Explosion Proof and Intrinsically Safe
Electrical equipment sometimes must be installed in areas where combustible vapors and gases are used or may be present. These are commonly referred to as “hazardous locations”. There are strict requirements for the construction of the installation, including materials and design requirements, if the electrical equipment must be installed in these areas. To prevent inadvertent ignition of flammable gases and vapors by electrical equipment, the two most common methods of protection are “Explosion Proof” and “Intrinsically Safe”.
Generally speaking, “explosion proof” is the more commonly used method for detector assemblies for fixed gas detection systems, where higher voltages and power requirements may be encountered, and the installation is permanent. Intrinsically safe method can also be used for permanent installations where the detector/sensors are relatively low power devices. Almost all portable detectors use the “intrinsically safe” method.
An “explosion proof” classification for a detector means that the housing has been engineered and constructed to contain a flash or explosion. Such housings are usually made of cast aluminum or stainless steel and are of sufficient mass and strength to safely contain an explosion should flammable gases or vapors penetrate the housing and the internal electronics or wiring cause an ignition.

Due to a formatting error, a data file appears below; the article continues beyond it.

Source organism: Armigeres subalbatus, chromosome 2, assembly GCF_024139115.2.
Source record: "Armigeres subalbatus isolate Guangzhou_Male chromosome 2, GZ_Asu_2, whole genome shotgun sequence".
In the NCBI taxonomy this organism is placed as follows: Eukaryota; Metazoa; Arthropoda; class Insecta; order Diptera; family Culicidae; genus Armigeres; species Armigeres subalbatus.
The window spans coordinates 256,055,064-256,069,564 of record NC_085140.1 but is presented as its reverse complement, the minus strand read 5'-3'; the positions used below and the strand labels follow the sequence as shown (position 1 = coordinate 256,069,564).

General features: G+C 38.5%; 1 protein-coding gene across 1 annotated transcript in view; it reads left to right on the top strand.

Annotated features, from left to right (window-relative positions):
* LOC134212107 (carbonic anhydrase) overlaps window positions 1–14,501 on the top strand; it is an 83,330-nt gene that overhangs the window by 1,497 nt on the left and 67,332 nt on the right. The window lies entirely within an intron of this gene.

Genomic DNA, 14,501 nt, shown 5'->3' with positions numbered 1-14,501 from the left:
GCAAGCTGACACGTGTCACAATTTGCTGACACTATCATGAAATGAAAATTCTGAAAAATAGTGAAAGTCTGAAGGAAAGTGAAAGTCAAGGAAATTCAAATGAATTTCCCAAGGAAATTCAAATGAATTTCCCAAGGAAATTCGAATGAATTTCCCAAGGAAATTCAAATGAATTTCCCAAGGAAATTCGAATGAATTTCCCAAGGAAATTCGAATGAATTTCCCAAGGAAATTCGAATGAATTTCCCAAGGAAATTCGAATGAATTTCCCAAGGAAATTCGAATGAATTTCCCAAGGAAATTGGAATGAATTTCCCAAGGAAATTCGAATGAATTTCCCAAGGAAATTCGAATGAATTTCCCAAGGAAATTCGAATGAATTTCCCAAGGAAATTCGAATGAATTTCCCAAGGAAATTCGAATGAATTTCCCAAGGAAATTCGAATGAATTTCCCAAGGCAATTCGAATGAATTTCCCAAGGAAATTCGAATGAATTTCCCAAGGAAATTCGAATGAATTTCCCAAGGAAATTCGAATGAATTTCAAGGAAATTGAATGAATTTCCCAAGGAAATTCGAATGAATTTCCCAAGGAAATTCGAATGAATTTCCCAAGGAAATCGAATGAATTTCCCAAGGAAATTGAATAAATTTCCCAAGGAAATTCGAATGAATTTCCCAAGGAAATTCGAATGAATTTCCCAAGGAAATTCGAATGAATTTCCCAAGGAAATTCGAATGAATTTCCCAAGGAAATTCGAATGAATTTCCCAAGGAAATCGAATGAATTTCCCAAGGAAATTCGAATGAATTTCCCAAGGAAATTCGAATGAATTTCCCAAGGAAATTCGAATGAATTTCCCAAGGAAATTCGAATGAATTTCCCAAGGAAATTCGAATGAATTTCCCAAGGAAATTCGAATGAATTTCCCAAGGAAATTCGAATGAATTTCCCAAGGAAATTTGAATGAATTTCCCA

An “intrinsically safe” classification and design means that an electronic circuit and it’s wiring will not cause any sparking or arcing and cannot store sufficient energy to ignite a flammable gas or vapor, and cannot produce a surface temperature high enough to cause ignition. Such a design is not explosion proof, nor does it need to be. For permanent installations, such an installation may include “intrinsically safe barriers” that are located outside the hazardous location, and limit the amount of energy available to the device located in the hazardous area.